8 VI.9: “They say, however, that a man should be baptized first and then, after baptism, he can be instructed in regard to morals and right living. This is fittingly done when a man is at the point of death. Then, after he has been taught in the fewest possible words all that he must believe, he may receive the sacrament immediately, so that, if he should die, he may leave this life absolved from all his sins. But if a man is good health asks to be admitted to baptism, and he has the time to go for instructions, then what better time is there to teach him how to live a good, Christian life than when he is all anxious and eager to receive this most salutary sacrament. …

9 For at one time we ourselves had sought admission to baptism and for that reason we also were once called “competentes”. Then, too, there are new converts every year. Do we not see how zealous they are in attending the instructions, the exorcisms, the scrutinies, and also how eager, how interested? If this is not the time to teach them morals that are worthy of a Christian and of this great sacrament which they are so desirous of receiving, then when is it? After baptism? This is what our opponents would like. In that case they would allow them to receive baptism without first demanding that they change their evil way of life, without demanding that they first put off the old man and then put on the new. Instead they would advise us just the opposite: first put on the new man, and after you have put on the new man, then put off the old.

10 . But this is not what the Apostle says. He says: “Put off the old man and put on the new.” And the Lord says: “No man sews a new piece to an old garment and no man puts new wine into old wineskins.” Moreover, for what other reason do we call them catechumens and put them into this category for a certain time, except that they might learn what the faith is and what kind of life is demanded of a Christian? Then, after they have proved themselves worthy, they may eat at the Lord’s table and drink from His cup. For “He who eats and drinks unworthily eats and drinks judgment to himself.” If the Church thinks that is it good and necessary to give instructions to the catechumens, then certainly it is good and much more necessary and much more urgent to give instructions to the competentes who are immediately preparing to receive baptism.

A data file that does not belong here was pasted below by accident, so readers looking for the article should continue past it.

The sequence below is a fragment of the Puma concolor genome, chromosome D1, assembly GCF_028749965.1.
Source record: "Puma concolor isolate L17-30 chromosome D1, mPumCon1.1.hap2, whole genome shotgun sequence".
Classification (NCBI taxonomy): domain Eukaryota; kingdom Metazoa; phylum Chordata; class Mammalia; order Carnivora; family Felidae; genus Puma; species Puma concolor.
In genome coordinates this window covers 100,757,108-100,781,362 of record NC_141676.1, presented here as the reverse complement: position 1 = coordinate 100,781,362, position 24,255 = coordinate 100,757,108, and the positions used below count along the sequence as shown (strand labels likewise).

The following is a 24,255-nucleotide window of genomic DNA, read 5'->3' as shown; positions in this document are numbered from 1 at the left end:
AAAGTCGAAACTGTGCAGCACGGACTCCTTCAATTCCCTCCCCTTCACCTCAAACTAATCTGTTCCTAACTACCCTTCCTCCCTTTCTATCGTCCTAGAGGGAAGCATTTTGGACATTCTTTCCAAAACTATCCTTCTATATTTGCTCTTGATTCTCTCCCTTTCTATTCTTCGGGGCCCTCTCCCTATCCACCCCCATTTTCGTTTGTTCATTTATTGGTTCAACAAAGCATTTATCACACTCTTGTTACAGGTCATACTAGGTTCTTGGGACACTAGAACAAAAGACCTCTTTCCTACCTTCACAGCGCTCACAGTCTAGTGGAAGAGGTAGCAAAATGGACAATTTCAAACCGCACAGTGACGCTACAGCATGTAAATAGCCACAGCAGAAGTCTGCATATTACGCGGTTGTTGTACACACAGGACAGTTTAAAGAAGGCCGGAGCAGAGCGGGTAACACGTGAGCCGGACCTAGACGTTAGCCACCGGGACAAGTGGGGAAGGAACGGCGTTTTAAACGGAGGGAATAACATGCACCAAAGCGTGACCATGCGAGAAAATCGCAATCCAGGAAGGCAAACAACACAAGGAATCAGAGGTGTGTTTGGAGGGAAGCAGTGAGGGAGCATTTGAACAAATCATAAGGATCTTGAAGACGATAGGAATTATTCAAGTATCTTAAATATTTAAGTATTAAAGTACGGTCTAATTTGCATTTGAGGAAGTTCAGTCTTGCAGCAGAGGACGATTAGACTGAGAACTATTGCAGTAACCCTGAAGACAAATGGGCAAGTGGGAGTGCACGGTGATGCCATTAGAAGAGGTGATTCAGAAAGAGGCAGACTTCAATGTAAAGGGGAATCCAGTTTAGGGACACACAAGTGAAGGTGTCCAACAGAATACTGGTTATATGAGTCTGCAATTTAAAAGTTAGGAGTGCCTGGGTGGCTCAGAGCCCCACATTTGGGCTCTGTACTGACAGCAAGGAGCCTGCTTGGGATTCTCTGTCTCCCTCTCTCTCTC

11 VII.11: “[I]t is often necessary in our instruction to treat of faith and morals together, and not only necessary but also very practical and wise. This is true whether we are instructing catechumens, or the faithful, or those who are to be baptized or those already baptized; and it holds for any purpose that we might have in instructing them, whether to refreshen their memories, or to have them profess their faith, or to strengthen them in the faith.

12 IX.14: “They say, however, that the eunuch whom St. Philip baptized did not say anything more than “I believe that Jesus Christ is the Son of God” and having made this profession of faith, he was immediately baptized. Is it, then, their wish that men should make no more profession of faith than this, and then be immediately baptized? What about the other truths of the faith, those, namely, concerning the Holy Spirit, the Church, the forgiveness of sins the resurrection of the dead, and, finally, those concerning the Lord Jesus Himself? Is nothing to be said or believed concerning these? Is nothing to be said or believed about the Lord except that He is the Son of God? Nothing about His incarnate birth from a virgin, His passion, His death on the cross, His burial, His resurrection on the third day, His ascension, and His place at the right hand of the Father?